A Welcome Departure From a Depressing Norm

I’m getting old.

Beyond the simple fact that every day I inch forward chronologically, I also have the aches and pains of a person pushing 50. This came into stark relief last week when I tried, with one arm, to move a very heavy tent.

To get the 80-pound contraption where it needed to be, I had to lift it about a foot over my head with my arm completely extended. I got it done and then moved on to my other chores without giving it another thought.

The next mornrning I could hardly move my shoulder. I had excruciating pain and inflammation. I got through the required mornrning tasks then headed off to a walk-in clinic. By the time I got there I was beyond miserable. I walked through the door and looked straight at a huge bulletin board displaying the prices for service.

That’s when the geek in me took over…


I use a Health Savings Account, which means I have insurance but it pays for nothing until I meet my deductible of about $10,000. I’ve never reached that level, thank goodness.

However I am a careful consumer of health care. I ask the price of everything, which as readers of this letter know, can lead to weird situations, such as health care providers not being able to tell you a cost until after services are rendered. That’s why this walk-in clinic was such a nice surprise.

I knew that any health professional would want to x-ray my shoulder, and from looking at the wall I knew it would cost $127 and be performed on the property in a matter of minutes. I knew the basic visit would be $75. Immediately I began looking around and wondering about the business of the place.

I was brought to an examination room and my vital signs were taken (don’t worry, I’m healthy). Within five minutes a woman came in and introduced herself as Anne, the nurse practitioner. Perfect! I’m a big fan of having most medical needs addressed by someone other than an M.D., who should spend his or her time on the most serious or difficult cases.

Anne quickly assessed my issue, surmising that I had over-exerted the shoulder and caused inflammation of the muscle and connective tissue that was impeding my movement and causing pain. She ordered an x-ray to rule out bone issues (there weren’t any), and then prescribed a steroid shot to help with the swelling and a sling to stop me from damaging it further.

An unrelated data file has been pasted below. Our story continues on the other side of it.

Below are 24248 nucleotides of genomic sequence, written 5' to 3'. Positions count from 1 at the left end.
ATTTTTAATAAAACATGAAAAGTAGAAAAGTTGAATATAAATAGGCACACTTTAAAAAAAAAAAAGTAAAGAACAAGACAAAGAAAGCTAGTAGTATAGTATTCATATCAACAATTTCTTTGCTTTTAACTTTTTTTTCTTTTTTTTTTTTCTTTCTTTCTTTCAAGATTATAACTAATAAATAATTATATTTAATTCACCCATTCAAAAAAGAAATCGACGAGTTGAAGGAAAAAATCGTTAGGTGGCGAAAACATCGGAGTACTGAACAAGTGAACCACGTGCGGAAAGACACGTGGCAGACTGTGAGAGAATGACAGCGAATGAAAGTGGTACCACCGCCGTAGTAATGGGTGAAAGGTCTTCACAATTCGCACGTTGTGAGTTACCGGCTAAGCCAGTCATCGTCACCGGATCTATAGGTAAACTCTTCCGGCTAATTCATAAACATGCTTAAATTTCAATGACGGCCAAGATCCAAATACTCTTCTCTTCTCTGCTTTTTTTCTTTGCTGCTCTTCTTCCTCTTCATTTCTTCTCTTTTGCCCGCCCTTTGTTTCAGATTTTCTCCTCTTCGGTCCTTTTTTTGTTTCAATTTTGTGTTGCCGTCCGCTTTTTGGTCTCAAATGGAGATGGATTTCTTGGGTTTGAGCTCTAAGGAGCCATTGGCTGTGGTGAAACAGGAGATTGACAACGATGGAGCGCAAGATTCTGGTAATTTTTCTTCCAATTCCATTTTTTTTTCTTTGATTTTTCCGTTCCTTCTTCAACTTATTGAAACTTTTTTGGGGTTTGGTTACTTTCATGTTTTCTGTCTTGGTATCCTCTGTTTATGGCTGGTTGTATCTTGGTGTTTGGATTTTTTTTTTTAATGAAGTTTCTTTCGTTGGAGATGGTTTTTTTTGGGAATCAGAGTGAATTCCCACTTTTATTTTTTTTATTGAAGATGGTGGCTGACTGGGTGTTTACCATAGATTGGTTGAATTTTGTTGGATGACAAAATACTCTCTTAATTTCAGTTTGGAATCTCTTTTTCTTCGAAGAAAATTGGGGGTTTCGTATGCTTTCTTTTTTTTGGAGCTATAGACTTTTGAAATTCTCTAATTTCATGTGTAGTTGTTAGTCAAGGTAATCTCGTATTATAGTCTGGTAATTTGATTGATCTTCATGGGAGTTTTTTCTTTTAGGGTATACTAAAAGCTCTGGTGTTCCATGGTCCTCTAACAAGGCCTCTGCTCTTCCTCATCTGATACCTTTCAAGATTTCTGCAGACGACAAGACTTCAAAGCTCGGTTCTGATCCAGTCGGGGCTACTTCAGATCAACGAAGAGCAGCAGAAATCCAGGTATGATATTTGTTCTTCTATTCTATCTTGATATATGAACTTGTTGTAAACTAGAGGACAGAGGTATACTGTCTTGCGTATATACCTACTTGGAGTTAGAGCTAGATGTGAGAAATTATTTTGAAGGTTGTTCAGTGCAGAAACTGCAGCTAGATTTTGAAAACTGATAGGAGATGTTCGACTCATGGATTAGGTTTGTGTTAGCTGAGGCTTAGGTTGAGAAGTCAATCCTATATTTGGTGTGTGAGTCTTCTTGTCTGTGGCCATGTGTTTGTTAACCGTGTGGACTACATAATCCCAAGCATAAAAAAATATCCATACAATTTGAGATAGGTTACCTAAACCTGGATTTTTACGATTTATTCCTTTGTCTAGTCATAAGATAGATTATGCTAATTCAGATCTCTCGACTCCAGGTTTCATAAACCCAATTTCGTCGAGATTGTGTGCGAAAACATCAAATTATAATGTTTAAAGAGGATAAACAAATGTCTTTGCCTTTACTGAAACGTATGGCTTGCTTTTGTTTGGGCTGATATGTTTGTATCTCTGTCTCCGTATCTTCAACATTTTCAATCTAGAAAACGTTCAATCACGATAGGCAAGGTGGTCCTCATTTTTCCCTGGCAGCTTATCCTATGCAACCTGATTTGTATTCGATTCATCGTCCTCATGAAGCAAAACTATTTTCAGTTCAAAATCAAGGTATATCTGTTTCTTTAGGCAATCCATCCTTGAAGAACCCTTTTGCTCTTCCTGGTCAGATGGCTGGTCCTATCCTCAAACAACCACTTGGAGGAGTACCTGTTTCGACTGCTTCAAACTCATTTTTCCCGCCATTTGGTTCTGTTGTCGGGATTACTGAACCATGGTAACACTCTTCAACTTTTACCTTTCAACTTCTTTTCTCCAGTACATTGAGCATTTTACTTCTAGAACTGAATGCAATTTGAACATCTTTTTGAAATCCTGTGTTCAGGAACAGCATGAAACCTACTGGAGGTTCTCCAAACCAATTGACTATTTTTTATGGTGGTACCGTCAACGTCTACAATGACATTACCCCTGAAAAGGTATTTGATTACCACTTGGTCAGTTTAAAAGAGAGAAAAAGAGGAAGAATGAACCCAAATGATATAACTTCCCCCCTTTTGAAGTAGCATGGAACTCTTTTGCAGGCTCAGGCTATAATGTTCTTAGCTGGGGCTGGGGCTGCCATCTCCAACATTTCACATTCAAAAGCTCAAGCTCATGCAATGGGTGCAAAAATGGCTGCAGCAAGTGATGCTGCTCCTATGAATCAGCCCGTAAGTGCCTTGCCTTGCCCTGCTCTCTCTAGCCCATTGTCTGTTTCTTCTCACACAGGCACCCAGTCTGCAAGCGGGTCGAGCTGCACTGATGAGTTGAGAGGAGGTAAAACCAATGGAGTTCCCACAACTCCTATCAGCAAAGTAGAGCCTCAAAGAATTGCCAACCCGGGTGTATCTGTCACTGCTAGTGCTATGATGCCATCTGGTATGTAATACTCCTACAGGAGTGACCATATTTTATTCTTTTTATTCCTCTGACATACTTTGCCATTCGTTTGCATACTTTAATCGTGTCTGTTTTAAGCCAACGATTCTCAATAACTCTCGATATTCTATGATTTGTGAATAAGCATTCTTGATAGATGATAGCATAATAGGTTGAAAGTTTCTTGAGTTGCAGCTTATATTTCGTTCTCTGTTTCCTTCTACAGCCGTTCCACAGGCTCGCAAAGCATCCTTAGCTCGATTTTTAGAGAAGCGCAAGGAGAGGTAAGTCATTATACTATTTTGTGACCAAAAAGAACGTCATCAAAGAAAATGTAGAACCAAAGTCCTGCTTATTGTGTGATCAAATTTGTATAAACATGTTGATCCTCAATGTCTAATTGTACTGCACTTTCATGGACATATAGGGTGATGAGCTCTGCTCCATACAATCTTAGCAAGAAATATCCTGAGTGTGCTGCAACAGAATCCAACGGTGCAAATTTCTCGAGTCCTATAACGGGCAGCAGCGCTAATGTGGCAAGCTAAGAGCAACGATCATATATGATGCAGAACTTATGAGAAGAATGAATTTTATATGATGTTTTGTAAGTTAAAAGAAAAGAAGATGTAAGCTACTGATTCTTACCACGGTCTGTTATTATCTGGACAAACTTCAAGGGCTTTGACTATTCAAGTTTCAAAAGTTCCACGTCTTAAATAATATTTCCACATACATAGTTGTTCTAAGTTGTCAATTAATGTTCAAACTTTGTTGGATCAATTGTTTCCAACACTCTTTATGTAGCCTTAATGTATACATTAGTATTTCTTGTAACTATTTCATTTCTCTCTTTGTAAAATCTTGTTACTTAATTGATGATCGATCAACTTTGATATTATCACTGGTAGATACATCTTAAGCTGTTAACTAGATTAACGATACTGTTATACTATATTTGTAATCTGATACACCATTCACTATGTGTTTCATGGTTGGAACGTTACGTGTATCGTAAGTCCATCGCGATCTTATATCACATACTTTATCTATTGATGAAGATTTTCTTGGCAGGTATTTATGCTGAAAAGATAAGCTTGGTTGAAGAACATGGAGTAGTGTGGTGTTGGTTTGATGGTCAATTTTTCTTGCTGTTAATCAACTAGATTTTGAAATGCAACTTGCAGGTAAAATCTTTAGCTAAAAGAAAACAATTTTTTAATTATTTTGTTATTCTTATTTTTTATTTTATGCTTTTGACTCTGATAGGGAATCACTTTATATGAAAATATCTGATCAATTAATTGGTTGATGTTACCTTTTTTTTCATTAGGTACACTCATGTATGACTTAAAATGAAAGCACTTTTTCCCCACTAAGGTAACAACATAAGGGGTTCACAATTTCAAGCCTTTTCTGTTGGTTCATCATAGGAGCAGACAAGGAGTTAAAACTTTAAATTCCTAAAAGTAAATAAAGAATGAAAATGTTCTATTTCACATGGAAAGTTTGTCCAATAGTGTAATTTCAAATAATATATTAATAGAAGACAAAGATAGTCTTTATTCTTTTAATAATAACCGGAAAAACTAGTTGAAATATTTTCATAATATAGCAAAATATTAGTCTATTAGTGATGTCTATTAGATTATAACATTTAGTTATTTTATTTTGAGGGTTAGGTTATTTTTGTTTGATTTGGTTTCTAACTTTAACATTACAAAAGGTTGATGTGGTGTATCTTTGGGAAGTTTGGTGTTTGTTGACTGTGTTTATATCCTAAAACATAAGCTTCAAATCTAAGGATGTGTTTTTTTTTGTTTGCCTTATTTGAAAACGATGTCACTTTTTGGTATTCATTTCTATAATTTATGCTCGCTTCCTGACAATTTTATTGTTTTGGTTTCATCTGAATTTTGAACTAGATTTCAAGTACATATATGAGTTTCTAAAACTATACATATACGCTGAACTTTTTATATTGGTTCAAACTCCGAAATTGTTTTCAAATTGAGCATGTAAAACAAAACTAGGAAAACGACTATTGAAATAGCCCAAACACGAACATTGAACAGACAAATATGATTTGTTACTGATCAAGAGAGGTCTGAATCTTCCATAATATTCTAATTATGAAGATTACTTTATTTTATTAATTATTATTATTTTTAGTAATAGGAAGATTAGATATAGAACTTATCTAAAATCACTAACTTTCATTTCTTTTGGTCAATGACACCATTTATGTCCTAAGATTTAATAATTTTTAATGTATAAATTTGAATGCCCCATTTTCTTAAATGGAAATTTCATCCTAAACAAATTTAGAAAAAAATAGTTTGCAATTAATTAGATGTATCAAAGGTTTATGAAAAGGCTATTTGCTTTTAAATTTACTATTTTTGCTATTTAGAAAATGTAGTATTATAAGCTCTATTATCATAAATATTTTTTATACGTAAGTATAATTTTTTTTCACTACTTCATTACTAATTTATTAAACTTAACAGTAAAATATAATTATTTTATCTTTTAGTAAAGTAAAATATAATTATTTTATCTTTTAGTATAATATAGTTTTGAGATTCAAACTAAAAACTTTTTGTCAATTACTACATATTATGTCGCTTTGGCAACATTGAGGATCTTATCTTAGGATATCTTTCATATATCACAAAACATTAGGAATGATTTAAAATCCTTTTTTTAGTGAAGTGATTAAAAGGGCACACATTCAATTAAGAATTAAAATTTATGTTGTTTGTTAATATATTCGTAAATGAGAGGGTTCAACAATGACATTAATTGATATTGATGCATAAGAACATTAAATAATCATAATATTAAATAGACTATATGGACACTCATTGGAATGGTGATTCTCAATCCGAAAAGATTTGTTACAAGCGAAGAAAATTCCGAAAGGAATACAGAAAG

The entire visit lasted less than 45 minutes.

When I paid my bill of $251, I was presented with a detailed listing of the diagnosis, a course of treatment (immobilization and further non-steroidal anti-inflammatory medication), a detailed statement of what to do if the condition did not improve, and a CD that contained the x-rays so I could take it to my primary physician. Needless to say, I was stunned.

Here was a for-profit venture focused on the provision of immediate medical care that seemed to be clearly focused on the client. I had no idea such a business existed.

My experience with healthcare providers over the past decade has been frustrating at best, with fees charged after the fact, unnecessary services forced on us, and billing that showed up more than two years after services were performed.

The fact that this business was so efficient and transparent was a welcomed departure from what has become a depressing norm.

I can only hope that this sort of experience will be, or is already being, replicated around the country. It would be great to see people like me, who are fortunate enough to see a doctor very infrequently, use a system of walk-in clinics that can provide almost all of the services we will ever need (sinus infections, strep, busted shoulder, etc.).

This is the sort of trend that can and should unfold over the next decade, leading to greater business opportunities for companies like Walgreen’s and CVS Pharmacies, two of the firms that have committed to putting clinics in their retail locations.

If we finally get some efficiencies built into our provision of health care, then maybe American families would not have to choose between health insurance and a new car.

Of course, the American Medical Association won’t be too happy, but that’s a group we can afford to alienate.



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Rodney Johnson

Rodney’s investment focus tends to be geared towards trends that have great disruptive potential but are only beginning to catch on to main-stream adapters. Trends that are likely to experience tipping points in the next 5 years. His work with Harry Dent – studying how people spend their money as they go through predictable stages of life and how that spending drives our economy – helps he and his subscribers to invest successfully in any market.